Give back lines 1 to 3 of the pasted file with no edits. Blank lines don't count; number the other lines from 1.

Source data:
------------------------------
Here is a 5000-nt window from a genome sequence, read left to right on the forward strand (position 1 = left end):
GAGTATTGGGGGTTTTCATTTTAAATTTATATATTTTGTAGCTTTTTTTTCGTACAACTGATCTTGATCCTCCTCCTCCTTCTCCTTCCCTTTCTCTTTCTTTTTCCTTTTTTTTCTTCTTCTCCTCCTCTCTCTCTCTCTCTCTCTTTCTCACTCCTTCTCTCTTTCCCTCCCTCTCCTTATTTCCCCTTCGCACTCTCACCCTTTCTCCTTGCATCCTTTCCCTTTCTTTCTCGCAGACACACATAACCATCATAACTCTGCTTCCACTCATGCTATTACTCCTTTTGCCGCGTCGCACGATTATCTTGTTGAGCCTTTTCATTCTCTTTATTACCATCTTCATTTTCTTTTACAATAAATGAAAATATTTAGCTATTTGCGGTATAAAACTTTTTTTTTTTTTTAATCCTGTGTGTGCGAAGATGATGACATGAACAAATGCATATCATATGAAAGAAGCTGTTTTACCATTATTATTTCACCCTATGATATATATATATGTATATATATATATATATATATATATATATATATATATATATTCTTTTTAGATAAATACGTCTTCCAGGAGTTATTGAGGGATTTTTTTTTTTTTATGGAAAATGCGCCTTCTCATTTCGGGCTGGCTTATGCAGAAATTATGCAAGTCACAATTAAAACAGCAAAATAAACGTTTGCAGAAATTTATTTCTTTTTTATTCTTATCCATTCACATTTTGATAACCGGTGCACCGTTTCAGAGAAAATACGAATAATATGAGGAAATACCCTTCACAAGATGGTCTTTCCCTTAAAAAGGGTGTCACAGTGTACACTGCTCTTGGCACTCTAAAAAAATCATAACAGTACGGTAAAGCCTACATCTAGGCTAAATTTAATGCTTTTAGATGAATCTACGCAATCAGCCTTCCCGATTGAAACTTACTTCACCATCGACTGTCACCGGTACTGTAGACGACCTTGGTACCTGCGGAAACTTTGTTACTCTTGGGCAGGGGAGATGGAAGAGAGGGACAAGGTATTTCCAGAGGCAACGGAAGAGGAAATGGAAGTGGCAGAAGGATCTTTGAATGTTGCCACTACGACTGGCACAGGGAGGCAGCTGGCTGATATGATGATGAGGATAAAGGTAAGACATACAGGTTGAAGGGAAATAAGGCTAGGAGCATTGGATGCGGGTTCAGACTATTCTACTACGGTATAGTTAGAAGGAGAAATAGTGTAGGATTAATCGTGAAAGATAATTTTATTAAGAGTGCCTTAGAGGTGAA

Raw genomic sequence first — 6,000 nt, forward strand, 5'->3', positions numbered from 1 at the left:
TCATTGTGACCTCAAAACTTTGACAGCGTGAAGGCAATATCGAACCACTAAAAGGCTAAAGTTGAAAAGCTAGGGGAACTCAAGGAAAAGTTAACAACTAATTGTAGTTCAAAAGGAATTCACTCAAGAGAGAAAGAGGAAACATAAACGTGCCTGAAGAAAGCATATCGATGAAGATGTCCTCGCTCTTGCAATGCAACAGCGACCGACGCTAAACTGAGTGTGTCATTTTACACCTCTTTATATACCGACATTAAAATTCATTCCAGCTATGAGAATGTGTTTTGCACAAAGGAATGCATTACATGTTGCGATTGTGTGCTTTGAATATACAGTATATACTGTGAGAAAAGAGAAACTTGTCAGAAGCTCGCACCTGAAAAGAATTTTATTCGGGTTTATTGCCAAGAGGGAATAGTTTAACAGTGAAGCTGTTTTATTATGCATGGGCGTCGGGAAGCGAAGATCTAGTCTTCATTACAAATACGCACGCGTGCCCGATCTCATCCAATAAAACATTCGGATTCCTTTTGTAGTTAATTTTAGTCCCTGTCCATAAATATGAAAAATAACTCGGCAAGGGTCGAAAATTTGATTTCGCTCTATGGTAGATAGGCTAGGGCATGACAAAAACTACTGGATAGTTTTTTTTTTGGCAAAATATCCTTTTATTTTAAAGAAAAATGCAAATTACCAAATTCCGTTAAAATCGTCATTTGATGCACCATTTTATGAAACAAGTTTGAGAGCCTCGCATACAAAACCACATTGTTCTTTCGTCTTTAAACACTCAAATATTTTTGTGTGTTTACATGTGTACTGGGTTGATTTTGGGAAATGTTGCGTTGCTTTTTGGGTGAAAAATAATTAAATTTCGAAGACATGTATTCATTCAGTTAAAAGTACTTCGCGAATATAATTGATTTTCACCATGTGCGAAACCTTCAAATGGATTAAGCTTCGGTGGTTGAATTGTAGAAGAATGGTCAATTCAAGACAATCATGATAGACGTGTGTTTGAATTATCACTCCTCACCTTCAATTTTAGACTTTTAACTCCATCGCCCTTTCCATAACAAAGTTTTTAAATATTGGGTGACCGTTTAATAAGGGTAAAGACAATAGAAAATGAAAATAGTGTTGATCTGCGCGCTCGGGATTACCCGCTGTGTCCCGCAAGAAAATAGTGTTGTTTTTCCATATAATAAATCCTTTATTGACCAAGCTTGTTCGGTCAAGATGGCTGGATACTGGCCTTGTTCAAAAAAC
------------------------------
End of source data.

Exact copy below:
Here is a 5000-nt window from a genome sequence, read left to right on the forward strand (position 1 = left end):
GAGTATTGGGGGTTTTCATTTTAAATTTATATATTTTGTAGCTTTTTTTTCGTACAACTGATCTTGATCCTCCTCCTCCTTCTCCTTCCCTTTCTCTTTCTTTTTCCTTTTTTTTCTTCTTCTCCTCCTCTCTCTCTCTCTCTCTCTTTCTCACTCCTTCTCTCTTTCCCTCCCTCTCCTTATTTCCCCTTCGCACTCTCACCCTTTCTCCTTGCATCCTTTCCCTTTCTTTCTCGCAGACACACATAACCATCATAACTCTGCTTCCACTCATGCTATTACTCCTTTTGCCGCGTCGCACGATTATCTTGTTGAGCCTTTTCATTCTCTTTATTACCATCTTCATTTTCTTTTACAATAAATGAAAATATTTAGCTATTTGCGGTATAAAACTTTTTTTTTTTTTTAATCCTGTGTGTGCGAAGATGATGACATGAACAAATGCATATCATATGAAAGAAGCTGTTTTACCATTATTATTTCACCCTATGATATATATATATGTATATATATATATATATATATATATATATATATATATATATTCTTTTTAGATAAATACGTCTTCCAGGAGTTATTGAGGGATTTTTTTTTTTTTATGGAAAATGCGCCTTCTCATTTCGGGCTGGCTTATGCAGAAATTATGCAAGTCACAATTAAAACAGCAAAATAAACGTTTGCAGAAATTTATTTCTTTTTTATTCTTATCCATTCACATTTTGATAACCGGTGCACCGTTTCAGAGAAAATACGAATAATATGAGGAAATACCCTTCACAAGATGGTCTTTCCCTTAAAAAGGGTGTCACAGTGTACACTGCTCTTGGCACTCTAAAAAAATCATAACAGTACGGTAAAGCCTACATCTAGGCTAAATTTAATGCTTTTAGATGAATCTACGCAATCAGCCTTCCCGATTGAAACTTACTTCACCATCGACTGTCACCGGTACTGTAGACGACCTTGGTACCTGCGGAAACTTTGTTACTCTTGGGCAGGGGAGATGGAAGAGAGGGACAAGGTATTTCCAGAGGCAACGGAAGAGGAAATGGAAGTGGCAGAAGGATCTTTGAATGTTGCCACTACGACTGGCACAGGGAGGCAGCTGGCTGATATGATGATGAGGATAAAGGTAAGACATACAGGTTGAAGGGAAATAAGGCTAGGAGCATTGGATGCGGGTTCAGACTATTCTACTACGGTATAGTTAGAAGGAGAAATAGTGTAGGATTAATCGTGAAAGATAATTTTATTAAGAGTGCCTTAGAGGTGAA

Raw genomic sequence first — 6,000 nt, forward strand, 5'->3', positions numbered from 1 at the left: